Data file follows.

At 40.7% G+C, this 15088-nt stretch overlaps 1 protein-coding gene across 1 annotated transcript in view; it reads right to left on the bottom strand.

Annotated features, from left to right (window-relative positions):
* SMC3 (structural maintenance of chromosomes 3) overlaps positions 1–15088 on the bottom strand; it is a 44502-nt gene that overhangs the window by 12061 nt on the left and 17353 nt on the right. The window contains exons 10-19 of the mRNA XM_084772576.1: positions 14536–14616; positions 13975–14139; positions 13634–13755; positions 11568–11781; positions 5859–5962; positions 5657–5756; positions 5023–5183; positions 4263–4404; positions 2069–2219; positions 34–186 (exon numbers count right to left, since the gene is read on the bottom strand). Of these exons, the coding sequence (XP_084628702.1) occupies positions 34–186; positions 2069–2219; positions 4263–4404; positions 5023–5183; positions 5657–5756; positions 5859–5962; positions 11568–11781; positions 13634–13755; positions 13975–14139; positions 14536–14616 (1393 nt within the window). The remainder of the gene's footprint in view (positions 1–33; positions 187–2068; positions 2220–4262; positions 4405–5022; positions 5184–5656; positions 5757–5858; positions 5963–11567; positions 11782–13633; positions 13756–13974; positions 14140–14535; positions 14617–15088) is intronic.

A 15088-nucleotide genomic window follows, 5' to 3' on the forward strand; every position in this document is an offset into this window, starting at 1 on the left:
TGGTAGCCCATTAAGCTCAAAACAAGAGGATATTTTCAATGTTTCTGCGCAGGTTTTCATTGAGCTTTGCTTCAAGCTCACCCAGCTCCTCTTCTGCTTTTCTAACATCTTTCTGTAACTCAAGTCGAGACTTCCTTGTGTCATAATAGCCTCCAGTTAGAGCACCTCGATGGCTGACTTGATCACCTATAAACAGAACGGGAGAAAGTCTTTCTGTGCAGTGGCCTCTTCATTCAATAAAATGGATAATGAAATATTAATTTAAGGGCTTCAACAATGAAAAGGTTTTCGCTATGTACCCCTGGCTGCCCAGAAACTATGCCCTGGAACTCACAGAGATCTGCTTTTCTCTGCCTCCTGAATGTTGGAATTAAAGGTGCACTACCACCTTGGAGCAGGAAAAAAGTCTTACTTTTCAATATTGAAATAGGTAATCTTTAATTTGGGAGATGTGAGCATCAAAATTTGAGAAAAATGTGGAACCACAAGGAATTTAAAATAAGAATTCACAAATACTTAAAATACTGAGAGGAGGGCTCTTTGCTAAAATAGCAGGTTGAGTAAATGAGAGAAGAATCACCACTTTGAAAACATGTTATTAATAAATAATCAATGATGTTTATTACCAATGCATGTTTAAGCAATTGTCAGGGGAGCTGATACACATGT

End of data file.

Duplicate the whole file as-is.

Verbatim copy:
At 40.7% G+C, this 15088-nt stretch overlaps 1 protein-coding gene across 1 annotated transcript in view; it reads right to left on the bottom strand.

Annotated features, from left to right (window-relative positions):
* SMC3 (structural maintenance of chromosomes 3) overlaps positions 1–15088 on the bottom strand; it is a 44502-nt gene that overhangs the window by 12061 nt on the left and 17353 nt on the right. The window contains exons 10-19 of the mRNA XM_084772576.1: positions 14536–14616; positions 13975–14139; positions 13634–13755; positions 11568–11781; positions 5859–5962; positions 5657–5756; positions 5023–5183; positions 4263–4404; positions 2069–2219; positions 34–186 (exon numbers count right to left, since the gene is read on the bottom strand). Of these exons, the coding sequence (XP_084628702.1) occupies positions 34–186; positions 2069–2219; positions 4263–4404; positions 5023–5183; positions 5657–5756; positions 5859–5962; positions 11568–11781; positions 13634–13755; positions 13975–14139; positions 14536–14616 (1393 nt within the window). The remainder of the gene's footprint in view (positions 1–33; positions 187–2068; positions 2220–4262; positions 4405–5022; positions 5184–5656; positions 5757–5858; positions 5963–11567; positions 11782–13633; positions 13756–13974; positions 14140–14535; positions 14617–15088) is intronic.

A 15088-nucleotide genomic window follows, 5' to 3' on the forward strand; every position in this document is an offset into this window, starting at 1 on the left:
TGGTAGCCCATTAAGCTCAAAACAAGAGGATATTTTCAATGTTTCTGCGCAGGTTTTCATTGAGCTTTGCTTCAAGCTCACCCAGCTCCTCTTCTGCTTTTCTAACATCTTTCTGTAACTCAAGTCGAGACTTCCTTGTGTCATAATAGCCTCCAGTTAGAGCACCTCGATGGCTGACTTGATCACCTATAAACAGAACGGGAGAAAGTCTTTCTGTGCAGTGGCCTCTTCATTCAATAAAATGGATAATGAAATATTAATTTAAGGGCTTCAACAATGAAAAGGTTTTCGCTATGTACCCCTGGCTGCCCAGAAACTATGCCCTGGAACTCACAGAGATCTGCTTTTCTCTGCCTCCTGAATGTTGGAATTAAAGGTGCACTACCACCTTGGAGCAGGAAAAAAGTCTTACTTTTCAATATTGAAATAGGTAATCTTTAATTTGGGAGATGTGAGCATCAAAATTTGAGAAAAATGTGGAACCACAAGGAATTTAAAATAAGAATTCACAAATACTTAAAATACTGAGAGGAGGGCTCTTTGCTAAAATAGCAGGTTGAGTAAATGAGAGAAGAATCACCACTTTGAAAACATGTTATTAATAAATAATCAATGATGTTTATTACCAATGCATGTTTAAGCAATTGTCAGGGGAGCTGATACACATGT